Soulful Symphony's first Hippodrome season to open with Michael Jackson tribute

The Soulful Symphony, dormant for more than a year, will be back in the spotlight on Saturday.

The orchestra, founded in 2000 by composer, pianist and conductor Darin Atwater and made up predominantly of African American musicians, had an affiliation with the Baltimore Symphony for most of its first decade.


Thanks to the recently launched Hippodrome Arts Fund, Soulful Symphony is now a partner with the France-Merrick Performing Arts Center.

"We're ready to launch this thing again," Atwater said. "It's a new chapter, a new home -- but the same soul."

One aspect of that new home is the possibilities it offers to have a more ...

theatrical look for concerts. "I've been working in collaboration with the Hippodrome's technical director to get lighting and backdrops," Atwater said. "It will not be too elaborate, but it will have an immediate effect on our audience."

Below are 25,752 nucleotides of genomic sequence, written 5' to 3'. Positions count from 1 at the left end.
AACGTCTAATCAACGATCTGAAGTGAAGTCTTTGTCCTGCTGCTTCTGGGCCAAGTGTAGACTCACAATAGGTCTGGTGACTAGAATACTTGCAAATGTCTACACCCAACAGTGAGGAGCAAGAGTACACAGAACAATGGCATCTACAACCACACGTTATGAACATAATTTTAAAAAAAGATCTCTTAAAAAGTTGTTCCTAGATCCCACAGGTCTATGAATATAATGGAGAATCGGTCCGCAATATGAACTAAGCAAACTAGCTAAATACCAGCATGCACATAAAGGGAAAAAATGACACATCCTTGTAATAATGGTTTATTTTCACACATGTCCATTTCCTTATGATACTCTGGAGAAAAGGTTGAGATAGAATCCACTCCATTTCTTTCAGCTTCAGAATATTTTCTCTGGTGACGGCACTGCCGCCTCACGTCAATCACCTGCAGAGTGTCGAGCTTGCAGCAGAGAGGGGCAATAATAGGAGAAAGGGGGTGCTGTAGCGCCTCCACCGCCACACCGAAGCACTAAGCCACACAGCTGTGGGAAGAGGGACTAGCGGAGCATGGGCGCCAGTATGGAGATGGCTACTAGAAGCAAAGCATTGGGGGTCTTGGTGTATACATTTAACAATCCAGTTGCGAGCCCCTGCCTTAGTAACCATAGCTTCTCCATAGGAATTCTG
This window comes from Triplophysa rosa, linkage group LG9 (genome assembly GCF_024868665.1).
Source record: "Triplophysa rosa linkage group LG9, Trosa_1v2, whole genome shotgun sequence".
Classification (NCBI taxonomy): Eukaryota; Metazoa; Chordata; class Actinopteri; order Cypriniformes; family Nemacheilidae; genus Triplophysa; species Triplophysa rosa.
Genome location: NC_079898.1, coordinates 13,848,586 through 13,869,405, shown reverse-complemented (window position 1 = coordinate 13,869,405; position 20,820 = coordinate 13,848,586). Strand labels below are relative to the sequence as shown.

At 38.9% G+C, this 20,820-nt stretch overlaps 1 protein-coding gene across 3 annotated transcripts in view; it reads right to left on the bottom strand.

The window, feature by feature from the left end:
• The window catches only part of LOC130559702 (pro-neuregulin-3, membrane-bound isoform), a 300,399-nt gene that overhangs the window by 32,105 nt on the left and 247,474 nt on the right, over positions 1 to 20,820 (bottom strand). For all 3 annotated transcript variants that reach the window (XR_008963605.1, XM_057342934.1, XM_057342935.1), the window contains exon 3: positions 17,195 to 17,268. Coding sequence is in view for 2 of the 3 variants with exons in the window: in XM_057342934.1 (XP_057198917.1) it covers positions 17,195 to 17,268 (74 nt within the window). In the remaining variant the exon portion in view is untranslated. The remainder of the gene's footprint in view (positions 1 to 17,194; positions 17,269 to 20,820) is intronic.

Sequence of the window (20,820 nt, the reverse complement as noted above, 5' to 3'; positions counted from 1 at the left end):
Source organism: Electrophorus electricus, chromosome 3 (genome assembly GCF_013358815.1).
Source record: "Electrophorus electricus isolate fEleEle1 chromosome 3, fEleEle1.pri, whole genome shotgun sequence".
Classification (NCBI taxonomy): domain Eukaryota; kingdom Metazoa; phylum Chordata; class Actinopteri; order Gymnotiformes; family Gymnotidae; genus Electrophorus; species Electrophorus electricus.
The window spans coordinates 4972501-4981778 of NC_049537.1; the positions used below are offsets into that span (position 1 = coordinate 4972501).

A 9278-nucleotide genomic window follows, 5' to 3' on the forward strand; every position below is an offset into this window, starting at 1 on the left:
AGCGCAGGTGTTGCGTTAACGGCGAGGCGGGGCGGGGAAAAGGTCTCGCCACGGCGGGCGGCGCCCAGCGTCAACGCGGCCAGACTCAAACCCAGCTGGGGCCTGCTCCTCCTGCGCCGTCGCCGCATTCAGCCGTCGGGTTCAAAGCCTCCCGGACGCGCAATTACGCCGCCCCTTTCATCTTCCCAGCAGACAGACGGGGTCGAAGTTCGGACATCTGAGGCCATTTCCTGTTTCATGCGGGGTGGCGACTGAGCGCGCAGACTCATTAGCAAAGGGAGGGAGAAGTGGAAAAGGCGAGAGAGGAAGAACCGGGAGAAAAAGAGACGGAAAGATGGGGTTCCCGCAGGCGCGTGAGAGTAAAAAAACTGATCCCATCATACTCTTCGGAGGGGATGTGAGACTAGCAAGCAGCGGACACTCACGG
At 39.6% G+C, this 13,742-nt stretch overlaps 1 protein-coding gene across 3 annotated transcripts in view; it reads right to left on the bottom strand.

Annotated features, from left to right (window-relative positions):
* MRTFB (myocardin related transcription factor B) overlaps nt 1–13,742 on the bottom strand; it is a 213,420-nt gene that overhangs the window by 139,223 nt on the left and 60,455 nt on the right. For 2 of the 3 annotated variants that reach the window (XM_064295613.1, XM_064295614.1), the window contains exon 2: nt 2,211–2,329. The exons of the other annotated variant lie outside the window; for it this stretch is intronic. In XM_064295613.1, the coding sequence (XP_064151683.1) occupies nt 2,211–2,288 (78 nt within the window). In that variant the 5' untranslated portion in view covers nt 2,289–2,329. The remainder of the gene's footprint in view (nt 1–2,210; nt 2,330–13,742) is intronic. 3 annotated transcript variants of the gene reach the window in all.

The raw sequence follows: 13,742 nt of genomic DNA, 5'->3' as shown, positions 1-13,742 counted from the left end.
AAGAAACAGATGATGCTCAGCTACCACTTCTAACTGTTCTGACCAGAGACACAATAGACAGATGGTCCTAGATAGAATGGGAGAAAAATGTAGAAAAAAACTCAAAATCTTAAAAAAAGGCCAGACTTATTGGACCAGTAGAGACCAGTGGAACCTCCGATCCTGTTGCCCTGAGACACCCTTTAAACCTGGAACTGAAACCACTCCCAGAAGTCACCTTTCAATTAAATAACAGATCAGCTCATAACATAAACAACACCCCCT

For its inaugural Hippodrome program, Atwater has chosen excerpts from his genre-bending "Paint Factory," along with tributes to Motown and the late Michael Jackson.

The salute to Jackson includes freshly orchestrated arrangements of "Thriller," "Human Nature" and more. Several of the selections, including "Will You Be There," will feature Soulful's choral component.

"I've been a little hesitant until now to do a Michael Jackson tribute, because I didn't want it to turn into a parody," Atwater said. "But I've got arrangers who understand the look and feel of our group. The charts they've done are stellar."

Greatest hits by several iconic groups from the Motown era will also be performed on the concert.

Although Soulful Symphony has not been active for a while, most of the ensemble's longtime instrumentalists and vocalists were available for the new season, Atwater said.

He has set an ambitious budget of about $800,000 for the Hippodrome lineup, which will include the premiere of his ballet, "Ghetto Safari," which will have what he described as a "very edgy, urban score." The season also offers the first complete performance since 2006 of Atwater's "Evolution of a People." A gospel evening, featuring choirs from around the area, is also on tap.

"We've got some aggressive fundraising to do," Atwater said.